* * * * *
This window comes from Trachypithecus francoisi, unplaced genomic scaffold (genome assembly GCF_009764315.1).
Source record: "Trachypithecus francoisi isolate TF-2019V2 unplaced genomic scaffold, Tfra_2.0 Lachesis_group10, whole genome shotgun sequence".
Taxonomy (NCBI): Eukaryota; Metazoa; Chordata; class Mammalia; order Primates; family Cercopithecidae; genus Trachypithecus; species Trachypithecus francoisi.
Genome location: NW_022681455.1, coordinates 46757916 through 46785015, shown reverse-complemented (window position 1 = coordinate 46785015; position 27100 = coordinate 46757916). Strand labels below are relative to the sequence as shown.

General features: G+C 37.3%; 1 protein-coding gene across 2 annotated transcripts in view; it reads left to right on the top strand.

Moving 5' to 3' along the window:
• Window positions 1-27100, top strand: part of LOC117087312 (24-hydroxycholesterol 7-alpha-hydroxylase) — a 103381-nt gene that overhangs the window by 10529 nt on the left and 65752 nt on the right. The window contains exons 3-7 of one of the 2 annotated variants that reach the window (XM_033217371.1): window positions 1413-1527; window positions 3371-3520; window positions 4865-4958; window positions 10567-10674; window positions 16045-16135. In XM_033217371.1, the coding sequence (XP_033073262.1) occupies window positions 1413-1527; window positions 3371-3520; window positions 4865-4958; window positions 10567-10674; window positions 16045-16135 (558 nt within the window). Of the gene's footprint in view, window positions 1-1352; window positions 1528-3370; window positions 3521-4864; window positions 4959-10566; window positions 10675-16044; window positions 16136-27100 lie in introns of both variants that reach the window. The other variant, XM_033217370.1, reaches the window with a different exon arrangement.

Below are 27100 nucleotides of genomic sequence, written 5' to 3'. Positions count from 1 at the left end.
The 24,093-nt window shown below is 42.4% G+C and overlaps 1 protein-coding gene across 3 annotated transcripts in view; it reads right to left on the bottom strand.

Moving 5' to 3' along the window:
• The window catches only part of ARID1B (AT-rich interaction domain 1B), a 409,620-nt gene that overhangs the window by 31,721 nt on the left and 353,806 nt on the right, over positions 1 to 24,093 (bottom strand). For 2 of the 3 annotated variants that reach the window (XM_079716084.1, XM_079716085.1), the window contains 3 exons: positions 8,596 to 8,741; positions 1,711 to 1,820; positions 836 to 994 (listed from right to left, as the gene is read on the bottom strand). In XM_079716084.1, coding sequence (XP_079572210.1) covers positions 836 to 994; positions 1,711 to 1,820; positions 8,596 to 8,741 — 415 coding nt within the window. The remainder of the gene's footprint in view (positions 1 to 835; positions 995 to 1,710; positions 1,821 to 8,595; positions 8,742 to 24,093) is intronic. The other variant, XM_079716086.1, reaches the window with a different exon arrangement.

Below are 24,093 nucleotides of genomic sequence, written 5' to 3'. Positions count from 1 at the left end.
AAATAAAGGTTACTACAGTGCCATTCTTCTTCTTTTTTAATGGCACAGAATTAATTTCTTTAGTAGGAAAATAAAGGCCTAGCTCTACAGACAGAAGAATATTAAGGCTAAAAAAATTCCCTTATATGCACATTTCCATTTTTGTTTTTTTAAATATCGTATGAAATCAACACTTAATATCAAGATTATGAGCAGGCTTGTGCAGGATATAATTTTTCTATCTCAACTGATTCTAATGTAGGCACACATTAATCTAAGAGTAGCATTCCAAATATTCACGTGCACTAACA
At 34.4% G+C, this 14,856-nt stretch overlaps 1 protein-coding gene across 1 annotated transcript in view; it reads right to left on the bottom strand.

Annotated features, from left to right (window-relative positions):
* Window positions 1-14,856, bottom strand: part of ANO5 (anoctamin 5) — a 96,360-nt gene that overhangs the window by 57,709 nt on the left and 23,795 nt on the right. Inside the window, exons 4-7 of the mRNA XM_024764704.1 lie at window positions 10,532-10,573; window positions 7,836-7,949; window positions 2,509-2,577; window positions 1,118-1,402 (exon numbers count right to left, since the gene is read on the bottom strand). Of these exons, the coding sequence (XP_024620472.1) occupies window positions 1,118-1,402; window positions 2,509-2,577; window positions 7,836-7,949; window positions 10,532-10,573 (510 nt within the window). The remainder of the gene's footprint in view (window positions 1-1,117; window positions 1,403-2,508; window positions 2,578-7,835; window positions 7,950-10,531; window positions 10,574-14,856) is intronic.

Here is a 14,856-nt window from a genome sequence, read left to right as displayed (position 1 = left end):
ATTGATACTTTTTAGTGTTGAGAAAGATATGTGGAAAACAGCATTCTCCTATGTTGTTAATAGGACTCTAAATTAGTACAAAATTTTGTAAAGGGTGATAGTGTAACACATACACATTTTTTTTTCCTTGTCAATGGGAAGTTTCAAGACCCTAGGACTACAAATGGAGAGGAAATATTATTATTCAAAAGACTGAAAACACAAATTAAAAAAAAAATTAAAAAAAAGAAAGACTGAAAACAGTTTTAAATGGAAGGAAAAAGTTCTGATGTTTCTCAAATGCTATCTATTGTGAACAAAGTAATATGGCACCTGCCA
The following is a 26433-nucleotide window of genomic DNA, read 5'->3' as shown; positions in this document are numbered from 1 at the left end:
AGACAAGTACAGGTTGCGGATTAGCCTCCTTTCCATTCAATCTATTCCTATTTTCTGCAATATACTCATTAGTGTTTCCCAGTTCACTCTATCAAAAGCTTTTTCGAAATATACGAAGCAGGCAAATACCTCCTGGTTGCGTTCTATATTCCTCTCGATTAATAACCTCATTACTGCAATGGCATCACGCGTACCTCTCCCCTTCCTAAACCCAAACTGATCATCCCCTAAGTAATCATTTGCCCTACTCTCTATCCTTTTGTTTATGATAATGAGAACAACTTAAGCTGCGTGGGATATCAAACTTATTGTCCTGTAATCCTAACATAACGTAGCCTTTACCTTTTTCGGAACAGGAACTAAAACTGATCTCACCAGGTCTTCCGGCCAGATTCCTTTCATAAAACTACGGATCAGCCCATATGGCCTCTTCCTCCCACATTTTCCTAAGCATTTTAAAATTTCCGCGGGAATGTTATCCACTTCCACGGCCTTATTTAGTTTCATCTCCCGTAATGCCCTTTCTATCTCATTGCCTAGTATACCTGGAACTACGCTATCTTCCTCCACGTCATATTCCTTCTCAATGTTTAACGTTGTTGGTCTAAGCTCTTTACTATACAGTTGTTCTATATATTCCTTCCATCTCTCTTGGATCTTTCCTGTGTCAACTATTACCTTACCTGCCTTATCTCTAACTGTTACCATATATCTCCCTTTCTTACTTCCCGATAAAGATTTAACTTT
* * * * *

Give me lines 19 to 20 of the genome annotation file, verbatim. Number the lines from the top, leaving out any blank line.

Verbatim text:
The following is a 26433-nucleotide window of genomic DNA, read 5'->3' as shown; positions in this document are numbered from 1 at the left end:
AGACAAGTACAGGTTGCGGATTAGCCTCCTTTCCATTCAATCTATTCCTATTTTCTGCAATATACTCATTAGTGTTTCCCAGTTCACTCTATCAAAAGCTTTTTCGAAATATACGAAGCAGGCAAATACCTCCTGGTTGCGTTCTATATTCCTCTCGATTAATAACCTCATTACTGCAATGGCATCACGCGTACCTCTCCCCTTCCTAAACCCAAACTGATCATCCCCTAAGTAATCATTTGCCCTACTCTCTATCCTTTTGTTTATGATAATGAGAACAACTTAAGCTGCGTGGGATATCAAACTTATTGTCCTGTAATCCTAACATAACGTAGCCTTTACCTTTTTCGGAACAGGAACTAAAACTGATCTCACCAGGTCTTCCGGCCAGATTCCTTTCATAAAACTACGGATCAGCCCATATGGCCTCTTCCTCCCACATTTTCCTAAGCATTTTAAAATTTCCGCGGGAATGTTATCCACTTCCACGGCCTTATTTAGTTTCATCTCCCGTAATGCCCTTTCTATCTCATTGCCTAGTATACCTGGAACTACGCTATCTTCCTCCACGTCATATTCCTTCTCAATGTTTAACGTTGTTGGTCTAAGCTCTTTACTATACAGTTGTTCTATATATTCCTTCCATCTCTCTTGGATCTTTCCTGTGTCAACTATTACCTTACCTGCCTTATCTCTAACTGTTACCATATATCTCCCTTTCTTACTTCCCGATAAAGATTTAACTTT